How much is that doggy in the ad?

Charlie Powell

You know the scene: Gathered around a table lit by a single bulb are the counterfeiters, plotting their next caper.

No, they’re not plotting to print greenbacks. They’re planning to counterfeit pet products and you may have already bought some.

Everybody has seen a movie about bad guys counterfeiting money. But beyond perhaps fashion accessories, few people think about what else is counterfeited.

Pennsylvania newspapers ran a story this week about counterfeit flea and tick collars we don’t have to worry much about here on the Palouse. Marketed under the brand name Seresto, by Bayer, loads of the bogus collars were seized by U.S. Customs and Border Protection agents.

Beyond encroachment on patents and trademarks, which are intellectual property, the Chinese knock-offs didn’t have the medication in them, either. No one seems to know just what they were impregnated with, but it wasn’t the eight months of protective pharmaceutical promised by Bayer.

The fake collars sickened some pets and caused chemical burns on the skin of others.

A total of 13 international packages containing 31 cat and 27 dog flea collars were seized by CBP in only a two-week time period, according to WPIX in Pittsburgh. And chances are, a whole lot more got through simply because the agency is understaffed for crimes like this, and these crimes are of lower priority.

A lower priority indeed ­— a medicated dog or cat collar can set one back about $60 for two months’ protection. So, if enforcement is limited, and the value of the product is a little stiff and in high demand, it makes a perfect environment for counterfeiting.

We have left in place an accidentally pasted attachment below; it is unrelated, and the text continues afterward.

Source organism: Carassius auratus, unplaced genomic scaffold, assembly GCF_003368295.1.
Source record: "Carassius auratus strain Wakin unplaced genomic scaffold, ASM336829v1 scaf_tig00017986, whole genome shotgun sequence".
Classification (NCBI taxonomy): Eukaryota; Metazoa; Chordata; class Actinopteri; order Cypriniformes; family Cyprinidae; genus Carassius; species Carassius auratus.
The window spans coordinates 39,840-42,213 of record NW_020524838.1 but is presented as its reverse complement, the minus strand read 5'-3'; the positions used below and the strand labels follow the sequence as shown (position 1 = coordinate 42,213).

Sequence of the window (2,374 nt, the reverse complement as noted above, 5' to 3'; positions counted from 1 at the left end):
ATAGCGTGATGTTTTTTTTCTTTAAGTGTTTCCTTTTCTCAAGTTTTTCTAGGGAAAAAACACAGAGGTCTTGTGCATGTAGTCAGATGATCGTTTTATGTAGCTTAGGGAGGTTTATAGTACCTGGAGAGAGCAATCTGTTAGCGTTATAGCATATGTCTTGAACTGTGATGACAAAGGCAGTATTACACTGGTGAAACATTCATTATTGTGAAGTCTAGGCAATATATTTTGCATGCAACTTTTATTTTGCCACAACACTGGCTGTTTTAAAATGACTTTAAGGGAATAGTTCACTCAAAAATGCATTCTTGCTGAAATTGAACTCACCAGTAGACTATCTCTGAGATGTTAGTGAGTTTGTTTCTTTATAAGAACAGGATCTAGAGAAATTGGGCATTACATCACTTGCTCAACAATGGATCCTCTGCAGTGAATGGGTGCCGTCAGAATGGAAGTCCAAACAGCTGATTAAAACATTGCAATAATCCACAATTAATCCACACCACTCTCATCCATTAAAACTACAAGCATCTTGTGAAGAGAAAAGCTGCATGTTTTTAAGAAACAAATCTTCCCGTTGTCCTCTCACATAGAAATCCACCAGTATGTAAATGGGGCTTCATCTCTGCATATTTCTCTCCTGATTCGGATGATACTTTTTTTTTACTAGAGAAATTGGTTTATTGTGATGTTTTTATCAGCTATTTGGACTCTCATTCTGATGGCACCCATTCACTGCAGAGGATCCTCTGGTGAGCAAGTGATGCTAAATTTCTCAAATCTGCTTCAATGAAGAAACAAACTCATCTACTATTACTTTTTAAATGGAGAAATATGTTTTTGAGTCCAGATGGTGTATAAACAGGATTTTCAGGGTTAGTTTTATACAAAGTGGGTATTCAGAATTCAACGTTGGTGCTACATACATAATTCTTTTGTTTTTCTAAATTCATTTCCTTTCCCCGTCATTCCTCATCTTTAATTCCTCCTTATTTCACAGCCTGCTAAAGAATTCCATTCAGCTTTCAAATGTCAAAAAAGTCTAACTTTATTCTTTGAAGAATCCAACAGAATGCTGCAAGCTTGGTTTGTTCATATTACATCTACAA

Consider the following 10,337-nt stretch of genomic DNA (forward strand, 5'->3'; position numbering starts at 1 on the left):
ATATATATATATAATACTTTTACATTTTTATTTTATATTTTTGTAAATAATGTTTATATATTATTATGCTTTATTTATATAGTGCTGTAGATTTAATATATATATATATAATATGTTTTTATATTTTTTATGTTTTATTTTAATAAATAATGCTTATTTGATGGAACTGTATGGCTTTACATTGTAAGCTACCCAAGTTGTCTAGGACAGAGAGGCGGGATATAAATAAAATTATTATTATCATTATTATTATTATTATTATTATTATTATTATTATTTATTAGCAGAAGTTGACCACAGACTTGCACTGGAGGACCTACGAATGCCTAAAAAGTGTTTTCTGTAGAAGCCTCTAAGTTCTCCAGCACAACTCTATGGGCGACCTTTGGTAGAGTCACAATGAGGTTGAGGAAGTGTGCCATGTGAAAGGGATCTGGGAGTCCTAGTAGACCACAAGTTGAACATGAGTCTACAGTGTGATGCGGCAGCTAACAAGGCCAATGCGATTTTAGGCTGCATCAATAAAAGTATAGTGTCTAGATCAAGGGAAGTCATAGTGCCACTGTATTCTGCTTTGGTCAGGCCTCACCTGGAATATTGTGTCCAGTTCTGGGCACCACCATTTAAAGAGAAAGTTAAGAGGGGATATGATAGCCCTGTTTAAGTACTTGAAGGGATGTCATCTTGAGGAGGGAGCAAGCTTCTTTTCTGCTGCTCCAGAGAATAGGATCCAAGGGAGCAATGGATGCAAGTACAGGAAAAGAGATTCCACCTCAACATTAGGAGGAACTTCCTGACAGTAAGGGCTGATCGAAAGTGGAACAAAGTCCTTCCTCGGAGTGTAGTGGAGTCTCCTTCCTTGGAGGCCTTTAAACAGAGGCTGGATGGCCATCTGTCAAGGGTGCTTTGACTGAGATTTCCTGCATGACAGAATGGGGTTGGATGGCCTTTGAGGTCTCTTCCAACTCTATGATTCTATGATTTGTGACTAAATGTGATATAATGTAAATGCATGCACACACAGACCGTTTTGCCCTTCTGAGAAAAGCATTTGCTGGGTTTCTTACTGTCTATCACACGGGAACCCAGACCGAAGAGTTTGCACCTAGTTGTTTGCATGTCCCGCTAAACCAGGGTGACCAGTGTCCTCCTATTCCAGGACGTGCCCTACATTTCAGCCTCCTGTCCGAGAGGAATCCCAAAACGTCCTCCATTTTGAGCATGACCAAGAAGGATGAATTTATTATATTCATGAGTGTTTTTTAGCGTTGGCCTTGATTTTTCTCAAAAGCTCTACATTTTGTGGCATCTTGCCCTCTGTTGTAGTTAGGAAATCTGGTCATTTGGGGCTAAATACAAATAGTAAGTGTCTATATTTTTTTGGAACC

The agency started finding and confiscating the shipments in mid-April after confirming with the trademark holder that the collars were fake, CBP told WPIX.

The packages arriving from China and Hong Kong were shipped to addresses in Allegheny, Beaver, Fayette, Washington and Westmoreland counties.

China remains the largest source economy for seized counterfeit and pirated goods, about 83 percent of all seizures, according to CBP.In 2019, the agency working with Homeland Security seized nearly 28,000 shipments of fake goods. In total, the goods were valued at the manufacturers’ suggested retail price, which was more than $1.5 billion. That topped the previous year’s value, which ran some $1.4 billion.

Again in 2019, they arrested 256 alleged perpetrators. The court issued 197 indictments and those resulted in 157 convictions.

Watches and jewelry topped the list of fake stuff, as many might imagine, valued at almost $700 million. Apparel and accessories accounted for $343 million.

It’s sort of like all the counterfeit U.S. currency you can buy online at many places like Wish.com. Yep, manufacturers in China will print up as much as you want and sell it to you for nearly nothing.

Now some of these fake items are labeled in very fine print with some message about it being only for “film and theatrical use only.” But a lot more products are not.

Digital systems have made reproduction of most of the visual components of U.S. currency incredibly accurate.

Ordering and owning fake currency is not a crime, technically. Trying to use it to secure goods or services is indeed a crime. In January, CBP officers seized $900,000 in counterfeit currency hidden in a commercial rail shipment.

The fakes were $1 bills. Yes, you read correctly. The bills originated from China.

As for pharmaceuticals, human or animal, there are many tips available online to help consumers tell the difference. Number one on that list is price. If it seems like a steal, it probably is.

Charlie Powell is the public information officer for the Washington State University College of Veterinary Medicine, which provides this column as a community service. For questions or concerns about animals you’d like to read about, email cpowell@vetmed.wsu.edu.

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